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Sunday, January 08, 2017

Fun Home

Last night I had the pleasure of seeing Fun Home, the winner of the 2015 Best Musical Tony, at the Smith Center here in Vegas. It's a very small, intimate musical, indicating its origins as an Off-Broadway production at the Public Theater, but it packs an emotional wallop.

Based on the autobiographical graphic novel by Alison Bechdel, Fun Home is structured as a memory play. The contemporary Bechdel looks back on two periods in her life. She grew up in an unusual household, with a father that was not only a closeted gay man, but also a man of peculiar, demanding ways. A part-time mortician (the kids call their home the "Fun Home" as an abbreviation of funeral home) and high school English teacher, Bechdel's relationship with her is problematic, to say the least.

The first period is of Alison at about ten, when she and her two brothers make the best of living with a father who is difficult and a mother who is withdrawn and passively chooses to accept his affairs with mostly younger men. The other period is when she goes to college and realizes she is a lesbian, finds her first girlfriend, and undergoes the tragedy of her father's suicide.

While the show is very powerful, is very funny at times. The small Alison (played very well by Alessandra Baldacchino) has one of the best numbers, "Ring of Keys" (a stereotype of lesbians is that they carry massive key rings) after seeing a very butch woman and feeling a comradeship. The children also have a lovely number called "Welcome to Fun Home," in which they imagine a commercial for their business, "with ample parking down the street." Small Alison has an affinity for The Partridge Family, and when the going gets bad she imagines them all singing a happy song "Raincoat of Love."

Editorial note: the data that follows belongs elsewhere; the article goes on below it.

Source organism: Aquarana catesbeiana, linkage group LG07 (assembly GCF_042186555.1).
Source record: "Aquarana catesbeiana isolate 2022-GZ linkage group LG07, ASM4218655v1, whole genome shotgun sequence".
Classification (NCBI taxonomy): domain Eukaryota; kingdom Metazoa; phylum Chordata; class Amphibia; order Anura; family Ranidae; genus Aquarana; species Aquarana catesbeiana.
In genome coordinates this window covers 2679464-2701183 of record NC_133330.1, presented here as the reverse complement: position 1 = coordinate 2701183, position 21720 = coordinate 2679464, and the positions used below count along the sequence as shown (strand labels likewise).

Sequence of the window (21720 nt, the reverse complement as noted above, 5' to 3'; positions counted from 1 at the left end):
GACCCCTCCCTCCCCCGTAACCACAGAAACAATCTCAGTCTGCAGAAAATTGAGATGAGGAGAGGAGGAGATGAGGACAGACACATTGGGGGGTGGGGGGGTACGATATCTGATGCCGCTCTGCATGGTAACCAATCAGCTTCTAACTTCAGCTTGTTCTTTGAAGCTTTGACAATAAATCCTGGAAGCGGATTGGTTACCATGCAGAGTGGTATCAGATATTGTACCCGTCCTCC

Medium Alison, at Oberlin College, attempts to go the Gay Student Union, meets a fully out lesbian, and embraces her new found identity. She writes her parents to tell them the news and is happy with her father's acceptance and her mother's reluctance to talk about it. At the end of the story, she takes a drive with her father (and hear there is a time bend and the adult Alison takes her place) and she laments, in "Telephone Wire," that she can't talk to him. The show ends with the audience in tears as the three Alisons join each other for the final number, "Fly Away."

Directed by Sam Gold, the original director, has an excellent cast, with Kate Shindle (a former Miss America) as Alison, Abby Corrigan as Medium Alison and Robert Petkoff is particularly strong as the father. The music is by Jeanine Tesori and the book and lyrics by Lisa Kron (it was the first show to win the Tony written exclusively by women).

I see Fun Home having a long future of being performed by colleges and forward-thinking high schools for years to come. My girlfriend, who has a lesbian niece, lamented that her niece couldn't see it. It will be meaningful to anyone in the LGBT community, or anyone who feels like an outsider.

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